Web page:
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In quantum chemistry and physics, the Lieb–Oxford inequality provides a lower bound for the indirect part of the Coulomb energy of a quantum mechanical system. It is named after Elliott H. Lieb and Stephen Oxford. The inequality is of importance for density functional theory and plays a role in the proof of stability of matter.
In classical physics, one can calculate the Coulomb energy of a configuration of charged particles in the following way. First, calculate the charge density ρ, where ρ is a function of the coordinates x ∈ ℝ^{3}. Second, calculate the Coulomb energy by integrating:
In other words, for each pair of points x and y, this expression calculates the energy related to the fact that the charge at x is attracted to or repelled from the charge at y. The factor of ^{1}⁄_{2} corrects for doublecounting the pairs of points.
In quantum mechanics, it is also possible to calculate a charge density ρ, which is a function of x ∈ ℝ^{3}. More specifically, ρ is defined as the expectation value of charge density at each point. But in this case, the above formula for Coulomb energy is not correct, due to exchange and correlation effects. The above, classical formula for Coulomb energy is then called the "direct" part of Coulomb energy. To get the actual Coulomb energy, it is necessary to add a correction term, called the "indirect" part of Coulomb energy. The Lieb–Oxford inequality concerns this indirect part. It is relevant in density functional theory, where the expectation value ρ plays a central role.
For a quantum mechanical system of N particles, each with charge e, the Nparticle density is denoted by
The function P is only assumed to be nonnegative and normalized. Thus the following applies to particles with any "statistics". For example, if the system is described by a normalised square integrable Nparticle wave function
then
More generally, in the case of particles with spin having q spin states per particle and with corresponding wave function
the Nparticle density is given by
Alternatively, if the system is described by a density matrix γ, then P is the diagonal
The electrostatic energy of the system is defined as
For x ∈ ℝ^{3}, the single particle charge density is given by
and the direct part of the Coulomb energy of the system of N particles is defined as the electrostatic energy associated with the charge density ρ, i.e.
The Lieb–Oxford inequality states that the difference between the true energy I_{P} and its semiclassical approximation D(ρ) is bounded from below as
[math]\displaystyle{ E_P=I_PD(\rho)\ge Ce^\frac23\int_{\mathbb{R}^3}\rho(x)^\frac43 \, \mathrm{d}^3 x, }[/math] 

( ) 
where C ≤ 1.58 is a constant independent of the particle number N. E_{P} is referred to as the indirect part of the Coulomb energy and in density functional theory more commonly as the exchange plus correlation energy. A similar bound exists if the particles have different charges e_{1}, ... , e_{N}. No upper bound is possible for E_{P}.
While the original proof yielded the constant C = 8.52,^{[1]} Lieb and Oxford managed to refine this result to C = 1.68.^{[2]} Later, the same method of proof was used to further improve the constant to C = 1.64.^{[3]} It is only recently that the constant was decreased to C = 1.58.^{[4]} With these constants the inequality holds for any particle number N.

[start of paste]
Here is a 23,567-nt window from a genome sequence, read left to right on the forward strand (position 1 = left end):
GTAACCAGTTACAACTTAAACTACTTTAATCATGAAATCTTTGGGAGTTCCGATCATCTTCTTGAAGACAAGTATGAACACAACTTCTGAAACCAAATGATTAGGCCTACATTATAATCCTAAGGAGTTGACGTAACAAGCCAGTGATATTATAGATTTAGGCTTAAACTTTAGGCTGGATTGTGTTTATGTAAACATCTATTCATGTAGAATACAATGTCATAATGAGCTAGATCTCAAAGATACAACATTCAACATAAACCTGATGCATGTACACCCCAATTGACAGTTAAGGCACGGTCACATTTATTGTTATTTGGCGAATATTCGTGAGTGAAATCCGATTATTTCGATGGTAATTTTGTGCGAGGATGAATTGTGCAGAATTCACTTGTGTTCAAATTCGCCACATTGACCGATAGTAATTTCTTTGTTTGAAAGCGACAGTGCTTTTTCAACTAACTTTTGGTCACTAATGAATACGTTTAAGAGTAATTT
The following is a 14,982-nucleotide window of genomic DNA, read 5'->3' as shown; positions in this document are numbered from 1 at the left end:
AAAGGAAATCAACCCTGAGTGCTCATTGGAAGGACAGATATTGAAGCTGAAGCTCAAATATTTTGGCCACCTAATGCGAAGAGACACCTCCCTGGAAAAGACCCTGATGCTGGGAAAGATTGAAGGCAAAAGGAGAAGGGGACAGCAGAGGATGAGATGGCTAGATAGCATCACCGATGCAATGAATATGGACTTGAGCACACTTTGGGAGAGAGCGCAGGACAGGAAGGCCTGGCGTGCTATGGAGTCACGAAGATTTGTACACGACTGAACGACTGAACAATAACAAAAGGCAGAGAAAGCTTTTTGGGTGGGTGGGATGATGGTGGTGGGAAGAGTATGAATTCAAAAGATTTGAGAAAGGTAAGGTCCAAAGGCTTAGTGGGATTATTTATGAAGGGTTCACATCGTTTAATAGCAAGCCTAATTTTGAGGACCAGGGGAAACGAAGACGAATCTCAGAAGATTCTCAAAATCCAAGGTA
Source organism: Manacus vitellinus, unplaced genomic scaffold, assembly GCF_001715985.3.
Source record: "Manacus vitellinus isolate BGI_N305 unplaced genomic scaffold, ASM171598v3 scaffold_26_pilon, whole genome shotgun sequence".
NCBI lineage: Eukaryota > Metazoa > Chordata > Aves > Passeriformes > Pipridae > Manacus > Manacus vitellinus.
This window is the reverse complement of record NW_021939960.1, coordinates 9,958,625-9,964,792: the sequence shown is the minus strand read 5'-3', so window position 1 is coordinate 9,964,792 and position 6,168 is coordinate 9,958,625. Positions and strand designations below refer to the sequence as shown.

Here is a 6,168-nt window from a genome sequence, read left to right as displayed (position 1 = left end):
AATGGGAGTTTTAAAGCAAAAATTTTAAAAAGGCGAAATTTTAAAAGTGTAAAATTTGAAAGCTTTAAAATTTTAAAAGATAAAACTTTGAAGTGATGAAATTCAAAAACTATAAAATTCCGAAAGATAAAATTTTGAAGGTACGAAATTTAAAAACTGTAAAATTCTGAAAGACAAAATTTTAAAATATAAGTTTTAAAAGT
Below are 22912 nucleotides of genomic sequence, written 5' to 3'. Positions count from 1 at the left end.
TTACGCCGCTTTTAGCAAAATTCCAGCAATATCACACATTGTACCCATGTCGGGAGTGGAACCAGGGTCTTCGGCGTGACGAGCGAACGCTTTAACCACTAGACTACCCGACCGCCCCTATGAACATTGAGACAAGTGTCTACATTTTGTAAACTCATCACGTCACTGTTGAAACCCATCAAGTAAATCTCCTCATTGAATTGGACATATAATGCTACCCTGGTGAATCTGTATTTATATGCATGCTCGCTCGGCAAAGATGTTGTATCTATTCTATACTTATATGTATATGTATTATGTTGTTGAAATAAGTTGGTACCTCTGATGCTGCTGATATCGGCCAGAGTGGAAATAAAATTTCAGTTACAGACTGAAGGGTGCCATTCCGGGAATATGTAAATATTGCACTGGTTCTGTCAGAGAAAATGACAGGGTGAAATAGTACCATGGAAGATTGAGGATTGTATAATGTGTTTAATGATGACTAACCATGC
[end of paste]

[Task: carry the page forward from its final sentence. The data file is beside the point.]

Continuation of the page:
The constant can be further improved if the particle number N is restricted. In the case of a single particle N = 1 the Coulomb energy vanishes, I_{P} = 0, and the smallest possible constant can be computed explicitly as C_{1} = 1.092.^{[2]} The corresponding variational equation for the optimal ρ is the Lane–Emden equation of order 3. For two particles (N = 2) it is known that the smallest possible constant satisfies C_{2} ≥ 1.234.^{[2]} In general it can be proved that the optimal constants C_{N} increase with the number of particles, i.e. C_{N} ≤ C_{N + 1},^{[2]} and converge in the limit of large N to the best constant C_{LO} in the inequality (1). Any lower bound on the optimal constant for fixed particle number N is also a lower bound on the optimal constant C_{LO}. The best numerical lower bound was obtained for N = 60 where C_{60} ≥ 1.41.^{[5]} This bound has been obtained by considering an exponential density. For the same particle number a uniform density gives C_{60} ≥ 1.34.
The largest proved lower bound on the best constant is C_{LO} ≥ 1.4442. It has been obtained in using a uniform electron gas, melted in the neighborhood of its surface.^{[6]} The same lower bound C_{LO} ≥ 1.4442 had been proved earlier in,^{[7]} and acknowledged as such in.^{[6]} Hence, to summarise, the best known bounds for C are 1.44 ≤ C ≤ 1.64.
Historically, the first approximation of the indirect part E_{P} of the Coulomb energy in terms of the single particle charge density was given by Paul Dirac in 1930 for fermions.^{[8]} The wave function under consideration is
With the aim of evoking perturbation theory, one considers the eigenfunctions of the Laplacian in a large cubic box of volume Λ and sets
where χ_{1}, ..., χ_{q} forms an orthonormal basis of ℂ^{q}. The allowed values of k ∈ ℝ^{3} are n/Λ^{1⁄3} with n ∈ ℤ3+. For large N, Λ, and fixed ρ = N e/Λ, the indirect part of the Coulomb energy can be computed to be
with C = 0.93.
This result can be compared to the lower bound (1). In contrast to Dirac's approximation the Lieb–Oxford inequality does not include the number q of spin states on the righthand side. The dependence on q in Dirac's formula is a consequence of his specific choice of wave functions and not a general feature.
The constant C in (1) can be made smaller at the price of adding another term to the righthand side. By including a term that involves the gradient of a power of the single particle charge density ρ, the constant C can be improved to 1.45.^{[9]}^{[10]} Thus, for a uniform density system C ≤ 1.45.